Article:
Category Archives: Education

“Transform Yourself with Climate Truth” Kickstarter

Friends;

Are you struggling to cope with the climate emergency? Are you terrified or in despair?
I wrote a book for you.

Transform Yourself with Climate Truth opens a new genre: self-help for the climate emergency. The goal of this book is to help you feel your feelings and turn them into effective, heroic action in the fight for humanity and the living world.

Preorder the book and support the project here.

Please share widely!

The Transformative Power of Climate Truth

Thousands of people have read my essay The Transformative Power of Climate Truth through the years, and I have updated it several times. See the most recent iteration, including an analysis of Trump, the breakthroughs in the Climate Emergency Movement, and more. Available on medium here.

Life in The Climate Crisis: A Discussion Series

Before starting The Climate Mobilization, I was training to become a clinical psychologist. Psychology was the first lens I used to examine my own and others’ responses to the climate crisis: grief, terror, denial, dissociation and more. My most impactful writing has been on the psychology of the climate crisis.

In January, I started a  psychological discussion series, with the goal of creating a fellowship with others who are grappling with climate truth as they go through their lives every day. The discussions will open to all Mobilizer Backers — The Climate Mobilization’s sustaining donors.

These 90 minute monthly calls will be a time to share and learn about the under-discussed personal, emotional side of the climate crisis. The format will vary, but the basic questions we will explore will include: What is it like to live in these times? How does it feel? How does the climate crisis affect your relationships? How does it affect your identity?? How does it affect how you plan your future and make major decisions?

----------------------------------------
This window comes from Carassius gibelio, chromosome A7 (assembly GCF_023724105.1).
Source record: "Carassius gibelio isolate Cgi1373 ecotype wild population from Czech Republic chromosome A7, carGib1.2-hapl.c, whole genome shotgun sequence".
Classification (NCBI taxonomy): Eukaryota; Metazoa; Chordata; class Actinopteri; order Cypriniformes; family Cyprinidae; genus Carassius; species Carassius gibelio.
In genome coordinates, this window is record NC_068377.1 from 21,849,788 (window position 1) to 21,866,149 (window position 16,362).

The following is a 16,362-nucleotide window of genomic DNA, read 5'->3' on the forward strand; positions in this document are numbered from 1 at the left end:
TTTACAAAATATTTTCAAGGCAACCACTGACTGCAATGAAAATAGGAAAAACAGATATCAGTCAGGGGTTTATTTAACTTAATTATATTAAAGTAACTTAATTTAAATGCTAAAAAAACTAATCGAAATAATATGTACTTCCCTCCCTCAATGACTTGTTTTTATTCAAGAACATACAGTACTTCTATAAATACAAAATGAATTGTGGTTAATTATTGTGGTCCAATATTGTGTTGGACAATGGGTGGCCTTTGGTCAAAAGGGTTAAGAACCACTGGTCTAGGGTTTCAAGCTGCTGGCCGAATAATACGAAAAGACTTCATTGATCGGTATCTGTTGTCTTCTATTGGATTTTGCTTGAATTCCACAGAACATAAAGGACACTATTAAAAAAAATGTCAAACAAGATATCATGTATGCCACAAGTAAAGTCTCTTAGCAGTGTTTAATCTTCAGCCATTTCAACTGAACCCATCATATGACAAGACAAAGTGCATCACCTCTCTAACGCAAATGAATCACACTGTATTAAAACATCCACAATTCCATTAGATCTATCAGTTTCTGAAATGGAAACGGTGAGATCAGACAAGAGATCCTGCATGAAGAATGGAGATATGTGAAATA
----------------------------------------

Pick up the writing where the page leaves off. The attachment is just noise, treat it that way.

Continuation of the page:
On the next call, upcoming on 2.18, I will also share and discuss the step-by-step guide I am working on to “Go all in on the climate emergency,” intended to help people take responsibility for the climate crisis and leap into becoming climate warriors. Mobilizer Backers will be invited to read the (draft) guidebook chapters before the call. The topics we discuss will include “Build emotional muscle,” “Welcome all Thoughts and Feelings,” “Curiosity and Compassion,” “Grieve the life you thought you were living,” and “Fear: It’s there to help us.”

I will discuss these topics, share from the guide, and ask callers to share their thoughts and experiences. 

The Mobilizer Backer Program will also feature a monthly “Strategy and Politics” call, which will bring on leaders from within TCM, as well as esteemed guests, to talk about TCM’s strategy and the work they have been doing, comment on current events, the state of politics and the climate movement. Mobilizer Backers will ask questions and offer feedback. The next call is 2.22 and features John Mitchell, our lead engineer, explaining the brilliant implementation plans he has created for cities

Mobilizer Backers are the foundation of the Climate Mobilization. They provide us with reliable income and support the spreading of climate truth and the building power for emergency climate mobilization all over the country. Because we leverage a huge amount of volunteer capacity, your gift will have a much greater impact. Please become a Mobilizer Backer today. I hope to see you on the calls soon!

Margaret Klein Salamon, PhD

Let’s Read Together: A Bridge at the End of the World